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Why Use Xen?

At the Linux Foundation Collaboration Summit in April, the Xen Project announced that it was now a Collaborative Project of the Linux Foundation.  But as people attended some of the Xen-related conference sessions, one question always seemed to be asked: “Why should I use Xen?”

There is an answer – but it varies depending on the audience.

Xen logo and pandaFor the business person, the answer is that Xen is a safe, stable, well-tested choice for virtualization which is used by industry giants (Amazon, Rackspace, Verizon, etc.).  It has a robust consortium of companies behind its development and it has the price, performance, and security to go toe-to-toe with the best offerings in the industry.  Plus, it has a proven 10-year track record which includes powering some of the largest clouds in the world.

For tech-savvy users of F/OSS, however, there are additional considerations.  A few of these include:

·         Type 1 Hypervisor: The fact that the Xen Project employs a Type 1 Hypervisor – a hypervisor that runs on bare metal rather than within an existing operating system kernel. This means its architecture has special attributes when it comes to scale, security, and performance.

·         Disaggregation: The ability to segment individual device drivers into small, nimble Driver Domains means that device-related performance bottlenecks can be reduced or eliminated.  It also means that device drivers that might be subject to attack by crackers can be segmented from the rest of the environment and even refreshed regularly to remove any compromise that may be incurred.  Similarly, an unstable device driver can be isolated via disaggregation and easily rebooted if it should fail.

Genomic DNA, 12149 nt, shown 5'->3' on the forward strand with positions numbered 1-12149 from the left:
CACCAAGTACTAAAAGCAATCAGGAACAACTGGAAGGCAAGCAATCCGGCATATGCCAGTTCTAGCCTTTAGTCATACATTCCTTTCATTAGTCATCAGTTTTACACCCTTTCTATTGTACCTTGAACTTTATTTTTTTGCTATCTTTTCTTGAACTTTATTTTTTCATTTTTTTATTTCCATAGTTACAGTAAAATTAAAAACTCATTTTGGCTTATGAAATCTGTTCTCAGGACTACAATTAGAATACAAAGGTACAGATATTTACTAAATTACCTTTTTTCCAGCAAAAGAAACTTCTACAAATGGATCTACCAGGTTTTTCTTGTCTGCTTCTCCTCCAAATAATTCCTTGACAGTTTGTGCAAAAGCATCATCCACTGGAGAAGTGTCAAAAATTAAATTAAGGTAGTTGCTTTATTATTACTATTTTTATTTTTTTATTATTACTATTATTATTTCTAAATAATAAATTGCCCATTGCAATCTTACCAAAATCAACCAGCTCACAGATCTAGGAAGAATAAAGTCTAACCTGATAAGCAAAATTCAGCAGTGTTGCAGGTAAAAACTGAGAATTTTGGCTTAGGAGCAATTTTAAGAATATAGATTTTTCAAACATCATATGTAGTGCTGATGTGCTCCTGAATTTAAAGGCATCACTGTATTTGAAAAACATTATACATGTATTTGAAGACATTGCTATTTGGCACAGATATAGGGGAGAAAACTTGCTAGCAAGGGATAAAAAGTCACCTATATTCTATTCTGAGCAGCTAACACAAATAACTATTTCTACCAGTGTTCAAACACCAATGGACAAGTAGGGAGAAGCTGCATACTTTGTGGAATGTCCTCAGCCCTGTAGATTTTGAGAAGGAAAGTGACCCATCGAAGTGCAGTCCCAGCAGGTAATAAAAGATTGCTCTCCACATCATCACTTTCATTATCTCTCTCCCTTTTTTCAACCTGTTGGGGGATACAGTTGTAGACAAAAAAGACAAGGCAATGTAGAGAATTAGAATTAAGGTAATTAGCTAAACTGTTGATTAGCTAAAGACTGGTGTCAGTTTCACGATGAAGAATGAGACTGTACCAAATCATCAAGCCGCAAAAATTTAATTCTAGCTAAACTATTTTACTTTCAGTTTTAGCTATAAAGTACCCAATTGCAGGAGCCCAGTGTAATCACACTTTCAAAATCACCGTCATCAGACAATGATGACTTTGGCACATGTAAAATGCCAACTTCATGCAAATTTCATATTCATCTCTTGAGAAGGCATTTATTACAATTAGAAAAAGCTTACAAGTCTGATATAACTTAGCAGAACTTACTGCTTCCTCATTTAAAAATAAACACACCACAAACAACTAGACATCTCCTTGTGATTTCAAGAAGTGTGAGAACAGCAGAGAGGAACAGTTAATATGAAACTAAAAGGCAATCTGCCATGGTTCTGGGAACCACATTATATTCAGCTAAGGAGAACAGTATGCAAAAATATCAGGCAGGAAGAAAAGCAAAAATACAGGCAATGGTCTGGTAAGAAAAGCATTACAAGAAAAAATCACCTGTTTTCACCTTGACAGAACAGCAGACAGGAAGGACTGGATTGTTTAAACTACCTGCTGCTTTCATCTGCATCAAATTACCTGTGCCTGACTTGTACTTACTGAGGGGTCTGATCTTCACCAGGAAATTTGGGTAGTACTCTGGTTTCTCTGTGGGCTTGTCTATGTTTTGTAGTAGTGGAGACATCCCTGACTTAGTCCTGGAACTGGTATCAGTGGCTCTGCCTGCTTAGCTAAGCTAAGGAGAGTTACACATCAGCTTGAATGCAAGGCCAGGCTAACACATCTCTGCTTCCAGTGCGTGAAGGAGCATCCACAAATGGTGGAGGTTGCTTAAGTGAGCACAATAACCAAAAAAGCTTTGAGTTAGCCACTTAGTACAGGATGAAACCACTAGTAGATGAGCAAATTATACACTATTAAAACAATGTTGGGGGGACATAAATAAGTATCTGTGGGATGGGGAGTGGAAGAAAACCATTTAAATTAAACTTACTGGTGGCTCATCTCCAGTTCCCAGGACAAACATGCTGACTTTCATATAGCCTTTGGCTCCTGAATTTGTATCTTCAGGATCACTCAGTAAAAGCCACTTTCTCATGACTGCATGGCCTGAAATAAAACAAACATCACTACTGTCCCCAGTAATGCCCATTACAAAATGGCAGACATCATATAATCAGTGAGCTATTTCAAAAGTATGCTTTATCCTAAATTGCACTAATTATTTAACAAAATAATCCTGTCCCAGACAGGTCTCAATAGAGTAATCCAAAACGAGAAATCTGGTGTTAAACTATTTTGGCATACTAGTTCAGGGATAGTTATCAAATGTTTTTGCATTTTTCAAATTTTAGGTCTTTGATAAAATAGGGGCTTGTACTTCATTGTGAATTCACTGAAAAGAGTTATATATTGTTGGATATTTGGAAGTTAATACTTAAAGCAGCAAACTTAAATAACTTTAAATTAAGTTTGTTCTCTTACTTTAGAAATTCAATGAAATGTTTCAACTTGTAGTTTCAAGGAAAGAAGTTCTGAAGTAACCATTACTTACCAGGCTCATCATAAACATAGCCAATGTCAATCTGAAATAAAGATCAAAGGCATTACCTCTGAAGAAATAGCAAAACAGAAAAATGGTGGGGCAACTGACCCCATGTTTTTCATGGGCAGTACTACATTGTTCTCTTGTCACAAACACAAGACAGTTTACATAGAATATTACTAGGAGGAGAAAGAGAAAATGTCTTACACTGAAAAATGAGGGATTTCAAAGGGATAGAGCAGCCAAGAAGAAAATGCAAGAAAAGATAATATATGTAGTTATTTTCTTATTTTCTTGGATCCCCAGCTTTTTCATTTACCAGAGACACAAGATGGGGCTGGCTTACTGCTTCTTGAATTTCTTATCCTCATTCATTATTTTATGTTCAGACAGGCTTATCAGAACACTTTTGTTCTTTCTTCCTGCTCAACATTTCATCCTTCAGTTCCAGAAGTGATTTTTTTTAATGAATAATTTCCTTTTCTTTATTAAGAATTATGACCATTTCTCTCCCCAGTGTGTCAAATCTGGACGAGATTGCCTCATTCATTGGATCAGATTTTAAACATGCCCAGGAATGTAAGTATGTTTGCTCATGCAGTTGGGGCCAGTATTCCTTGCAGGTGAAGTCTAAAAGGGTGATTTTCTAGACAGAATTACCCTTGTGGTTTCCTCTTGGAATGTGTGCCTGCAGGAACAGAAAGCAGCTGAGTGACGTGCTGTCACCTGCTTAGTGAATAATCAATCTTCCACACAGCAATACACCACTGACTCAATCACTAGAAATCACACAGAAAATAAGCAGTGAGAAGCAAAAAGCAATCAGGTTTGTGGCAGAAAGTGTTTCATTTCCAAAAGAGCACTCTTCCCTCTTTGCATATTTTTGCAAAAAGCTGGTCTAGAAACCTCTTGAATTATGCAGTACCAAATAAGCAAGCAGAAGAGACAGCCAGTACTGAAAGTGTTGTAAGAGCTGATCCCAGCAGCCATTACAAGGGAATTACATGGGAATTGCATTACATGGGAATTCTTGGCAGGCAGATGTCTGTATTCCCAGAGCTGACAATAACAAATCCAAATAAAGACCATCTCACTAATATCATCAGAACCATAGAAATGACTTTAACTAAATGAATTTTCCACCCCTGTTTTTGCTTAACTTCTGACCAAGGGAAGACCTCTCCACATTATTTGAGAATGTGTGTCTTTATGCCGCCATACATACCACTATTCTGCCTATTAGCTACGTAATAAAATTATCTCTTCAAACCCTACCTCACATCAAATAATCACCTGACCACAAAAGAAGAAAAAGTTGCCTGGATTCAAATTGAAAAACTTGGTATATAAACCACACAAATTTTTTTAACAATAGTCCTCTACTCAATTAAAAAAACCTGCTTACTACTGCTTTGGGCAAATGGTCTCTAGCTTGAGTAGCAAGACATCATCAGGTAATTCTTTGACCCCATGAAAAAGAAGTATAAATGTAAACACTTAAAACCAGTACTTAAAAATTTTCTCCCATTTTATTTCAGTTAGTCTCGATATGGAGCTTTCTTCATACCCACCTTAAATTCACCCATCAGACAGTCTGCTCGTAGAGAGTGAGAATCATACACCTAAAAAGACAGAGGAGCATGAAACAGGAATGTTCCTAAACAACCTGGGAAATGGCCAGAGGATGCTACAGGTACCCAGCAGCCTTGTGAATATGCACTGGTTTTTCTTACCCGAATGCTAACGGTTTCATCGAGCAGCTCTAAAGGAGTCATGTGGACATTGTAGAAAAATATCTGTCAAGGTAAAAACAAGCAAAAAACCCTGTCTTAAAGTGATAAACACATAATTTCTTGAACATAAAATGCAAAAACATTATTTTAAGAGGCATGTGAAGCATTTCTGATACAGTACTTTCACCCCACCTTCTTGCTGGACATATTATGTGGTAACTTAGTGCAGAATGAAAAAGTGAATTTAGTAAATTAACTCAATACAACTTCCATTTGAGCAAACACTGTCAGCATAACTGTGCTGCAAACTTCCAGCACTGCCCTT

·         Flexible Virtualization Modes: The hypervisor provides different virtualization modes which allow the administrator to adapt to the specifics in the workload and capabilities of the hardware.  In particular, Xen pioneered the now popular concept of a paravirtualization (PV) mode offering an extremely optimized low-overhead experience for many workloads.

·         Multiple Architectures: The software can run on traditional x86 32-bit and 64-bit hardware (both with and without virtual extensions in the hardware), as well as on the new breed of ARM-based servers.  As your datacenter moves forward, your virtualization solution is prepared to move ahead with you.

·         Tool-Agnostic Cloud: The Xen Project was born with the concept that virtualization should be controllable in the manner which later came to be called Cloud Computing.  The availability of Xen Cloud Platform (XCP) and its associated programming interface (XAPI) ensure that you can control your VMs the way you want to, using whatever tool stack you choose.  Cloud technologies such as CloudStack and OpenStack can easily manipulate Xen VMs. There is no such thing as vendor (or project) lock-in to any one cloud solution.

·         Open Source: The Xen Project is now a Collaborative Project of the Linux Foundation, ensuring that the destiny of the project remains squarely with the community.  Yet, the impressive array of commercial project members ensures that substantial resources are marshalled for the continued development of Xen.